I hope you’re beginning to see why Muslims are never convinced or even impressed when Christian evangelists endlessly repeat like a broken record that The Qur’an was written “six hundred years too late”. Not a single one of these evangelists is willing to compare separate writings and authors from within The New Testament and allow them to contradict each other. Apparently it’s perfectly fine to emphasize how early the book of John is compared to The Qur’an—but under no circumstances is any importance to be attached to how early the book of Mark is compared to John. Which is a shame, because were they only willing to think that way they’d discover that our historically worthless text from six centuries too late is right on the money—not just with this issue but over and over and over again, on subject after subject after subject.

I have perfected your religion for you, and I have completed My blessing upon you, and I have approved Islam for your religion…People of the Book [i.e. believers in The Bible], now there has come to you Our Messenger, making clear to you many things you have been concealing of the Book, and effacing many things. There has come to you from God a light, and a Book Manifest whereby God guides whosoever follows His good pleasure in the ways of peace, and brings them forth from the shadows into the light by His leave; and He guides them to a straight path. (Surah 5; verses 3, 15-16, A.J. Arberry’s translation)

 

NOTES:

[1] From the Mike Licona-Dale Martin debate “Did Jesus Believe He Was Divine?”. The video I’ve transcribed this from is embedded in my article “A Few Brief Words on N.T. Wright’s The Resurrection of the Son of God”.

[2] All biblical quotations in this article are copied from The New Revised Standard Version, using the website Bible Gateway.

[3] Of course, finding an idea intolerable isn’t all by itself grounds to dismiss it as untrue: let me therefore recommend for you an article that pretty thoroughly debunks all forms of this Jesus-as-Chicken-Little depiction of the historical Jesus. (Which, by the way, seems to be a view held by the majority of scholars—at least depending on what country the scholar lives in. You might want to bring that fact up the next time you see a Christian evangelist try to bedazzle somebody with argumentum ad populum arguments such as, “A majority of scholars agree that Jesus’s disciples believed he had risen from the dead, leaving an empty tomb behind.” A majority of scholars consider Jesus to have been a false prophet! That boat has sailed.) That article is “A Temperate Case for a Non-Eschatological Jesus” by Marcus Borg, which over the course of just a few pages settles the matter for good and all, in my own estimation.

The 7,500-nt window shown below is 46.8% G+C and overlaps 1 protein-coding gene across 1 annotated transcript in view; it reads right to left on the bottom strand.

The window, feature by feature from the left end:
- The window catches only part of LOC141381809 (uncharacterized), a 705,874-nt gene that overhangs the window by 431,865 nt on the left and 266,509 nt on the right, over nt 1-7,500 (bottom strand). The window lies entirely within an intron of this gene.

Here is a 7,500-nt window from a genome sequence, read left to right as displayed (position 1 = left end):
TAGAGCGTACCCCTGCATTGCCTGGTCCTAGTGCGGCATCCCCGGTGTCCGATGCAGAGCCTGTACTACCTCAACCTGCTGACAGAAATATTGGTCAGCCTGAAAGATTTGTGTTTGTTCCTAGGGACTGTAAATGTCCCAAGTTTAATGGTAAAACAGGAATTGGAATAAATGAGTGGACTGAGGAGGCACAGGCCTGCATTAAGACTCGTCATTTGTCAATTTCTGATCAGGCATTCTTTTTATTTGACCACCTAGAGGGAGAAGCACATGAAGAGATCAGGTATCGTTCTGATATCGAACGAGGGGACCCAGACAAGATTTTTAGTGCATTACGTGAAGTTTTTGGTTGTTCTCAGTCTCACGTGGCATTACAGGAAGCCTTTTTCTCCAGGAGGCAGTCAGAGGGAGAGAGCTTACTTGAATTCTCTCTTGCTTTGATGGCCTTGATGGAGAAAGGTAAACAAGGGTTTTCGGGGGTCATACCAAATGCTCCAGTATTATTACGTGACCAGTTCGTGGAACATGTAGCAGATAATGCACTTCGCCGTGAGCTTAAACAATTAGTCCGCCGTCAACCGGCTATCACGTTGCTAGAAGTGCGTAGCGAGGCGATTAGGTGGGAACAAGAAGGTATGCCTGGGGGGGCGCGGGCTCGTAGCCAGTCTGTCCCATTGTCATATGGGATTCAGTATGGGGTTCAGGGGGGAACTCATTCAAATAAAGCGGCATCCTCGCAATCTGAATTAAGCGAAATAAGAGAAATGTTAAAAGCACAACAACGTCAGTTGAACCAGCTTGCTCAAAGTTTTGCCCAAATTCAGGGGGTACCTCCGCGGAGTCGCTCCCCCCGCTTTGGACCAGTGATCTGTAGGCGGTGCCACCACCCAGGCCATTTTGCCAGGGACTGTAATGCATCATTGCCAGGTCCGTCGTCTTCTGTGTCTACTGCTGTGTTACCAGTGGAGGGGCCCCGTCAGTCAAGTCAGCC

[4] From the Shabir Ally-James White debate “Is The New Testament We Possess Today Inspired?”.

[5] “The Historical Jesus: The Life of a Mediterranean Jewish Peasant” by John Dominic Crossan, from the appendices (pages 454-56 and 440). Harper San Francisco, a division of HarperCollins Publishers. First HarperCollins paperback edition published in 1992.

[6] I have a suspicion that the way this happened (also the way Christianity turned so quickly into an apocalyptic movement expecting a first-century Armageddon) involved the panic that the Jewish people in Jerusalem went through at the time of the Caligula crisis circa the year 41. This hypothesis, however, would need an article all its own, and I’m nowhere near sure enough or educated enough to write such a thing yet. Consider this note a case of, “I’m just throwing it out there.”

[7] “The Date of Mark’s Gospel: Insight from the Law in Earliest Christianity” by James G. Crossley, page 23 (or chapter 2, in case the page number is different in your copy of the book). 2004 T & T International, a Continuum imprint. London/New York.

Missionary Mishap: Brubaker’s Error

Yesterday I published a brief review of Dan Brubaker’s book wherein I made a comment about missionaries who have not read it being those who were praising it the most. Case in point, here is a fine example of one such individual:

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Missionary Mishap of the Week

It is strange that this missionary laughed while reading my article, as I explained (about the corrections) the very same reasons which Dan Brubaker wrote in his book, the same book the missionary is now praising. To recount very briefly about the reasons a scribe can make an error given the examples in Dan’s book, I stated:

In many cases, Dan’s inability to understand Arabic nahw allowed him to choose examples which didn’t make much sense, especially in the cases where:

  • The scribe omitted or repeated a word due to confusing it with another verse (homoeoteleuton or homoeoarcton).
  • The scribe omitted or repeated a word due to copying the letters as shapes (unable to understand what they are writing, they are able to identify shapes but don’t know words or what the words mean).
  • The owner preferring another Qira’ah and requesting it be changed to that reading.

I also stated that Dan’s interpretation of a change not being made by the same scribe is largely down to the interpretation of some physical (written) characteristics of the scribe:

But it is an intentional change!
Well yes, I would imagine that if someone wrote something and realised they made an error that they would have intentionally chose to correct it.

He says that some of the corrections were later!